Check Out WWEST's New White Paper on Sponsors vs. Mentors!
Written by: Vanessa Hennessey & Julianne Kim
We’re excited at Westcoast Women in Engineering, Science and Technology to announce our newest White Paper – "Sponsors vs. Mentors!" This paper was developed in collaboration with Jo Miller, globally renowned authority and expert on women’s leadership and speaker at the Simon Fraser University President’s Dream Colloquium (hosted by WWEST chair Dr. Lesley Shannon) on Women in Technology in 2017. Following the publishing of her award-winning book, Woman of Influence: 9 Steps to Build Your Brand, Establish Your Legacy, and Thrive, Jo consulted with us as a wealth of information and a true expert on how sponsorship is the key for employees to advance in an organization. Her insights allowed us to create this resource for women at any point in their career, as well as for employers and leaders in organizations to understand the importance of sponsorship and even how to be a sponsor.
But just what is a sponsor? And why do women in Science, Technology, Engineering, and Mathematics (STEM) fields need sponsors rather than mentors to advance in their careers?
A sponsor uses his or her internal political and social capital to move an employee’s career forward within an organization. On the other hand, a mentor is an individual who acts as an advisor or coach for a less experienced or advanced mentee, providing expertise and professional knowledge from a more experienced perspective. To break it down further:
While mentorship is valuable, and we are in no way suggesting mentorship should not be utilized, sponsorship is really how power is transferred in a workplace. Women who are the most proactive in making their achievements visible are more likely to attract sponsors. At the same time, ambitious women underestimate the pivotal role sponsorship plays in their advancement. And the fact is that women are underrepresented in STEM fields; sponsorship is a valuable, tried and true way to bring more women into the spotlight and rise through the ranks to become leaders in their organizations.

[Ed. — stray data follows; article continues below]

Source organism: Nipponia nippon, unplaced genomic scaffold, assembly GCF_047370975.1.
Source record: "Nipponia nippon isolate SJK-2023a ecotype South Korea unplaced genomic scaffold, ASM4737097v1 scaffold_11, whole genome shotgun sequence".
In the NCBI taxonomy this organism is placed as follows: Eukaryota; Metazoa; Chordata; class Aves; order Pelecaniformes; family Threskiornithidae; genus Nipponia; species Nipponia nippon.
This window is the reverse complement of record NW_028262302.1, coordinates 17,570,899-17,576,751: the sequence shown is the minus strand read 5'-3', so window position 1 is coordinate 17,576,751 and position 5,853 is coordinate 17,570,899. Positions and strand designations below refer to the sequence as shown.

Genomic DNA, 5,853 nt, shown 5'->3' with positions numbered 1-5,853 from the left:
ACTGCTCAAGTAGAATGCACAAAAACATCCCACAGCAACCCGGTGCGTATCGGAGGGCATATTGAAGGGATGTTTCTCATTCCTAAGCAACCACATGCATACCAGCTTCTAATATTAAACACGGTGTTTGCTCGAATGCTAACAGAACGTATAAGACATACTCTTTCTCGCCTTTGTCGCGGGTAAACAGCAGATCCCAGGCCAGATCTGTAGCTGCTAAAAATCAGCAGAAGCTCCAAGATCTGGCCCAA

In fact, a 2013 paper published in Social Forces found that women in STEM fields are more likely to leave their jobs than women in other fields. How should companies work to keep the women who are already employed in STEM? In 2014, WISE (Women in Science and Engineering), a group in the U.K., invited several STEM companies to address the problem. These companies developed The Ten Steps, a comprehensive set of guidelines to address the retention and progression of women in STEM. Three of those recommendations feature training: development for women, education for leadership, and sponsorship for female talent.
In the early stages of their careers, women employees in STEM fields often are offered courses and conferences, but they also need one-on-one guidance through a mentor, and they can benefit even more from a sponsor who advocates for them and recommends them for coveted assignments and promotions and creates “stretch” assignments for them. And, according to Janet Bandows Koster, executive director and CEO of AWIS (The Association for Women in Science), some women might avoid mentorship because accepting a mentor as one of the few women in a male-dominated company might be seen as a declaration of weakness. Sponsorship is a more inclusive way of helping a woman advance within an organization, especially since one does not ask for a sponsor – instead, one earns a sponsor by the steps outlined in our new White Paper.
Find the new White Paper, “Sponsors vs. Mentors” here. Find out more about Jo Miller at her website and make sure to order her book, Woman of Influence: 9 Steps to Build Your Brand, Establish Your Legacy, and Thrive – in hardcover, as an ebook, or as an audiobook!